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First trans-global radio transmission to London

18 October 1924

Frank and Brenda Bell, 1974
Frank and Brenda Bell, 1974 (Hocken Library, Otago Daily Times photograph)

From the family sheep station in Shag Valley, East Otago, amateur radio operator Frank Bell sent a groundbreaking Morse code transmission that was received and replied to by London-based amateur operator Cecil Goyder.

Frank and his older sister Brenda were radio pioneers. Invalided home from the Western Front in 1917, Frank revived a boyhood interest in wireless communication while recuperating. He helped pioneer the use of short radio waves to communicate over long distances, initially through Morse-code telegraphy. He achieved a number of firsts, including New Zealand’s first two-way radio contact with Australia and North America. But it was his conversation with London that made world headlines.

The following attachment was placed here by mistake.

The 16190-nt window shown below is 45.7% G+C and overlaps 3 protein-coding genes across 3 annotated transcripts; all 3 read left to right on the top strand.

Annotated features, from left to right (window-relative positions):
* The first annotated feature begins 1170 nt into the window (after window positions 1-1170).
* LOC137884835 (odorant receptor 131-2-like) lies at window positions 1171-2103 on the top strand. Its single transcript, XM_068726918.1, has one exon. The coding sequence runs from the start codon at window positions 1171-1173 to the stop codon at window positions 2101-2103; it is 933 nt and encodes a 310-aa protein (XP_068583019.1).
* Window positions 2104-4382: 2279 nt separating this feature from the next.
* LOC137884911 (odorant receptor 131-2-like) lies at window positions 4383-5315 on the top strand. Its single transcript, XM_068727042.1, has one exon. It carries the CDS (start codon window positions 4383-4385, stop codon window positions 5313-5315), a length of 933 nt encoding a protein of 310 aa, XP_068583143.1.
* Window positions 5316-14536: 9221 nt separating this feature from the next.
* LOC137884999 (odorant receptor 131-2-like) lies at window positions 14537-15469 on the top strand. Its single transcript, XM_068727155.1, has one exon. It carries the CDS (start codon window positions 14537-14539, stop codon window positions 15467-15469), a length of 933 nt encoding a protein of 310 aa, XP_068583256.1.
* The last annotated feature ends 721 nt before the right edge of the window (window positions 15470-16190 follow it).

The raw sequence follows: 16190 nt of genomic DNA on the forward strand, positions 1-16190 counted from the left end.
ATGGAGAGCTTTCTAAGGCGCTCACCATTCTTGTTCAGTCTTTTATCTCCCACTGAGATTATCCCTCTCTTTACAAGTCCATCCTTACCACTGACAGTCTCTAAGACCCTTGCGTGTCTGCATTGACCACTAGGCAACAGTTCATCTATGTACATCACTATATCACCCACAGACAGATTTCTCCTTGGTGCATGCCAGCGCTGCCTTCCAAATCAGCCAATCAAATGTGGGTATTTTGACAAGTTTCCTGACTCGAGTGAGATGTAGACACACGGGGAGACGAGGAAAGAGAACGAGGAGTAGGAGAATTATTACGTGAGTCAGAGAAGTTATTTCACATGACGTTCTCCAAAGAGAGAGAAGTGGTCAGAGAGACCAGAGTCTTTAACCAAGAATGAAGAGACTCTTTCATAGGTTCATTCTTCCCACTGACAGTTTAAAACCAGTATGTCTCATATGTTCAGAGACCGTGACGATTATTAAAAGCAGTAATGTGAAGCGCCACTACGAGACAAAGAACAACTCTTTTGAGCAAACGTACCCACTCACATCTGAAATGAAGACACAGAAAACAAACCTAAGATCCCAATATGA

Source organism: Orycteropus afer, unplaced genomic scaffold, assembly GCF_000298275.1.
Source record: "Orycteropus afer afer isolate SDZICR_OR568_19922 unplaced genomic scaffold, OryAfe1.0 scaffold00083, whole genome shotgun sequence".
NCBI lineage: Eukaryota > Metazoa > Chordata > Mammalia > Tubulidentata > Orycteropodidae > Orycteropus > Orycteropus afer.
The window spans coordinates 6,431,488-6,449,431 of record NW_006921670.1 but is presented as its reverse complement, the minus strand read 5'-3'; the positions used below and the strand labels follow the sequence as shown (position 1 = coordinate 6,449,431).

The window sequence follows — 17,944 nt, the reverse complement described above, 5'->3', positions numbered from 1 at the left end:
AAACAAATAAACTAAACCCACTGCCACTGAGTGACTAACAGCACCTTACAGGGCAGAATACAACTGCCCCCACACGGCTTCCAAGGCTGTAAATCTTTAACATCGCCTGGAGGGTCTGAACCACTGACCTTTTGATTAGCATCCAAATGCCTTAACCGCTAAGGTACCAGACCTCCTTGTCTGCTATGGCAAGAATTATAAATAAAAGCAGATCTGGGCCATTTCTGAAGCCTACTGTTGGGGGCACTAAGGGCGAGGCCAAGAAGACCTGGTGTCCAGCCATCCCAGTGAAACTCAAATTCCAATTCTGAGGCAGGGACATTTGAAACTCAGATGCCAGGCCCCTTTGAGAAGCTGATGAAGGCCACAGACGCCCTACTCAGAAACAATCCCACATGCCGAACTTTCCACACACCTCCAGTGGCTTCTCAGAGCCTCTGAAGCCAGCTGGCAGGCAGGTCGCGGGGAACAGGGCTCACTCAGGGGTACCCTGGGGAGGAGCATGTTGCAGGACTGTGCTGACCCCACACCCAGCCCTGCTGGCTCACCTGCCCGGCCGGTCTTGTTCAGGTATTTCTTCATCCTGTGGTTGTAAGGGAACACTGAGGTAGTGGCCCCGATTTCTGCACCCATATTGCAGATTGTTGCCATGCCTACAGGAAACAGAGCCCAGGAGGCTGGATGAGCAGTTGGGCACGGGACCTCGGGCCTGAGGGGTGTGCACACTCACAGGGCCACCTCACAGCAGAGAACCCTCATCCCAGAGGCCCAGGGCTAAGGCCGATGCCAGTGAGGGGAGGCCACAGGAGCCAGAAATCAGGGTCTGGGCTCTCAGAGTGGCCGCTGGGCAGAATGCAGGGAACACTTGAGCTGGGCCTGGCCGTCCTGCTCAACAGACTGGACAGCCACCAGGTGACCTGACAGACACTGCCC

When Frank turned his attention to running the family farm, Brenda took over the wireless station, becoming New Zealand’s first female amateur radio operator. In 1927 she was the first New Zealander to contact South Africa by radio. After the Second World War, Brenda Bell moved into professional radio as a writer and broadcaster for Dunedin station 4YA.

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First trans-global radio transmission to London, URL:, (Manatū Taonga — Ministry for Culture and Heritage), updated